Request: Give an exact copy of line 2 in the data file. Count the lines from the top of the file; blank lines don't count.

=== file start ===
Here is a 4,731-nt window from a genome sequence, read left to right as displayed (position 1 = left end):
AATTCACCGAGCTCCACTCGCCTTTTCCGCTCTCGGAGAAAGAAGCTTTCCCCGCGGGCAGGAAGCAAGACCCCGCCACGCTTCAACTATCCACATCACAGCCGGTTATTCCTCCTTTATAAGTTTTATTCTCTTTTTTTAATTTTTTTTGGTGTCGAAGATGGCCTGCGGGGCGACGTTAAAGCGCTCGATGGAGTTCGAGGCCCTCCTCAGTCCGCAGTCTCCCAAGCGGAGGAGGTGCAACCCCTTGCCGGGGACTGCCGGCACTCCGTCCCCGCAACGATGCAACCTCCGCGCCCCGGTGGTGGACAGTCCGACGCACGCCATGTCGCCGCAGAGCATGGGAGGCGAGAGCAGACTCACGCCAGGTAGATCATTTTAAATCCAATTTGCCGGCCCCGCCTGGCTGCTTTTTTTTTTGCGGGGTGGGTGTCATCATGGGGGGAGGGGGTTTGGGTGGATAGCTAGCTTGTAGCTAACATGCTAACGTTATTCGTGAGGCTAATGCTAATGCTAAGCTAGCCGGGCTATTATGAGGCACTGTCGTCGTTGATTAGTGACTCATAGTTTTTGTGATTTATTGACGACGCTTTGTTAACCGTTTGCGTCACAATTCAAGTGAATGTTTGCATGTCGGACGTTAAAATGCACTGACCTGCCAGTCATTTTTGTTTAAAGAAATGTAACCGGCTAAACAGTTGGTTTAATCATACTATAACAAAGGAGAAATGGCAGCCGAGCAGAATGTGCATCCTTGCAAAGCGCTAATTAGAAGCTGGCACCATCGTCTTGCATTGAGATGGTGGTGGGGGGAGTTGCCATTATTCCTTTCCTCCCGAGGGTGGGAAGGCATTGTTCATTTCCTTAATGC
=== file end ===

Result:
AATTCACCGAGCTCCACTCGCCTTTTCCGCTCTCGGAGAAAGAAGCTTTCCCCGCGGGCAGGAAGCAAGACCCCGCCACGCTTCAACTATCCACATCACAGCCGGTTATTCCTCCTTTATAAGTTTTATTCTCTTTTTTTAATTTTTTTTGGTGTCGAAGATGGCCTGCGGGGCGACGTTAAAGCGCTCGATGGAGTTCGAGGCCCTCCTCAGTCCGCAGTCTCCCAAGCGGAGGAGGTGCAACCCCTTGCCGGGGACTGCCGGCACTCCGTCCCCGCAACGATGCAACCTCCGCGCCCCGGTGGTGGACAGTCCGACGCACGCCATGTCGCCGCAGAGCATGGGAGGCGAGAGCAGACTCACGCCAGGTAGATCATTTTAAATCCAATTTGCCGGCCCCGCCTGGCTGCTTTTTTTTTTGCGGGGTGGGTGTCATCATGGGGGGAGGGGGTTTGGGTGGATAGCTAGCTTGTAGCTAACATGCTAACGTTATTCGTGAGGCTAATGCTAATGCTAAGCTAGCCGGGCTATTATGAGGCACTGTCGTCGTTGATTAGTGACTCATAGTTTTTGTGATTTATTGACGACGCTTTGTTAACCGTTTGCGTCACAATTCAAGTGAATGTTTGCATGTCGGACGTTAAAATGCACTGACCTGCCAGTCATTTTTGTTTAAAGAAATGTAACCGGCTAAACAGTTGGTTTAATCATACTATAACAAAGGAGAAATGGCAGCCGAGCAGAATGTGCATCCTTGCAAAGCGCTAATTAGAAGCTGGCACCATCGTCTTGCATTGAGATGGTGGTGGGGGGAGTTGCCATTATTCCTTTCCTCCCGAGGGTGGGAAGGCATTGTTCATTTCCTTAATGC